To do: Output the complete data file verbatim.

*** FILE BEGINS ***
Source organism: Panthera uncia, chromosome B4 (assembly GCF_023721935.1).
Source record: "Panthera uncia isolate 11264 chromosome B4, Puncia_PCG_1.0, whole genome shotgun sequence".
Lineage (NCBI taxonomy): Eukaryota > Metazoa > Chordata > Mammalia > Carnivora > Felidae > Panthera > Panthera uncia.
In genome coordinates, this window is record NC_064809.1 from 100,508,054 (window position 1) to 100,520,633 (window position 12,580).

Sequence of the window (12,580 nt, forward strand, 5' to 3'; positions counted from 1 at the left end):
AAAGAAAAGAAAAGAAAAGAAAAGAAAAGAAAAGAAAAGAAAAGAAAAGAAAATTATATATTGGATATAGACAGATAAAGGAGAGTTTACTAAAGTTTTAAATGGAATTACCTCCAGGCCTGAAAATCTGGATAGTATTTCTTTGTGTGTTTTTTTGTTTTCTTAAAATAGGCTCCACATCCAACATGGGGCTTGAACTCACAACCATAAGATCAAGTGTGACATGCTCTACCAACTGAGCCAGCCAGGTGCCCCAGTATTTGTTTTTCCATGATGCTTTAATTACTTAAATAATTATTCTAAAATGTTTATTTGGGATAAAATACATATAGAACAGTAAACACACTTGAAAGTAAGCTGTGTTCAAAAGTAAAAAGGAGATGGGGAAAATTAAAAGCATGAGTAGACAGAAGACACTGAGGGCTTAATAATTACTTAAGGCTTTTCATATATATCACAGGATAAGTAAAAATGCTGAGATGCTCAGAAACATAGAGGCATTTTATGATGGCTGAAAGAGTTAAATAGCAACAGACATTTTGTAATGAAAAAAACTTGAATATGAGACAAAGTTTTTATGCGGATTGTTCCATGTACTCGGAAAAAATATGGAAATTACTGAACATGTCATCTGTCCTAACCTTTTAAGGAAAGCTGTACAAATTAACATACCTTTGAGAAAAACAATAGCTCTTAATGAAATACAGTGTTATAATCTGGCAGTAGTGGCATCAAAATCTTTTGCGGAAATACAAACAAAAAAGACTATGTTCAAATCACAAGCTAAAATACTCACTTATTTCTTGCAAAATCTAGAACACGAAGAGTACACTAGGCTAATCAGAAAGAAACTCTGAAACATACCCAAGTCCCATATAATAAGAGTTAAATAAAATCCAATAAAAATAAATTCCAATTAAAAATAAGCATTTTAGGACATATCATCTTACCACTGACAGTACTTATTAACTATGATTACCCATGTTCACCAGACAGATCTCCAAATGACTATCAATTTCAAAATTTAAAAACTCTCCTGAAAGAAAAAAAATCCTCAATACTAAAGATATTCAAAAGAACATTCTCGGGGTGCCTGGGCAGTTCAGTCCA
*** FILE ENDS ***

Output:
Source organism: Panthera uncia, chromosome B4 (assembly GCF_023721935.1).
Source record: "Panthera uncia isolate 11264 chromosome B4, Puncia_PCG_1.0, whole genome shotgun sequence".
Lineage (NCBI taxonomy): Eukaryota > Metazoa > Chordata > Mammalia > Carnivora > Felidae > Panthera > Panthera uncia.
In genome coordinates, this window is record NC_064809.1 from 100,508,054 (window position 1) to 100,520,633 (window position 12,580).

Sequence of the window (12,580 nt, forward strand, 5' to 3'; positions counted from 1 at the left end):
AAAGAAAAGAAAAGAAAAGAAAAGAAAAGAAAAGAAAAGAAAAGAAAAGAAAATTATATATTGGATATAGACAGATAAAGGAGAGTTTACTAAAGTTTTAAATGGAATTACCTCCAGGCCTGAAAATCTGGATAGTATTTCTTTGTGTGTTTTTTTGTTTTCTTAAAATAGGCTCCACATCCAACATGGGGCTTGAACTCACAACCATAAGATCAAGTGTGACATGCTCTACCAACTGAGCCAGCCAGGTGCCCCAGTATTTGTTTTTCCATGATGCTTTAATTACTTAAATAATTATTCTAAAATGTTTATTTGGGATAAAATACATATAGAACAGTAAACACACTTGAAAGTAAGCTGTGTTCAAAAGTAAAAAGGAGATGGGGAAAATTAAAAGCATGAGTAGACAGAAGACACTGAGGGCTTAATAATTACTTAAGGCTTTTCATATATATCACAGGATAAGTAAAAATGCTGAGATGCTCAGAAACATAGAGGCATTTTATGATGGCTGAAAGAGTTAAATAGCAACAGACATTTTGTAATGAAAAAAACTTGAATATGAGACAAAGTTTTTATGCGGATTGTTCCATGTACTCGGAAAAAATATGGAAATTACTGAACATGTCATCTGTCCTAACCTTTTAAGGAAAGCTGTACAAATTAACATACCTTTGAGAAAAACAATAGCTCTTAATGAAATACAGTGTTATAATCTGGCAGTAGTGGCATCAAAATCTTTTGCGGAAATACAAACAAAAAAGACTATGTTCAAATCACAAGCTAAAATACTCACTTATTTCTTGCAAAATCTAGAACACGAAGAGTACACTAGGCTAATCAGAAAGAAACTCTGAAACATACCCAAGTCCCATATAATAAGAGTTAAATAAAATCCAATAAAAATAAATTCCAATTAAAAATAAGCATTTTAGGACATATCATCTTACCACTGACAGTACTTATTAACTATGATTACCCATGTTCACCAGACAGATCTCCAAATGACTATCAATTTCAAAATTTAAAAACTCTCCTGAAAGAAAAAAAATCCTCAATACTAAAGATATTCAAAAGAACATTCTCGGGGTGCCTGGGCAGTTCAGTCCA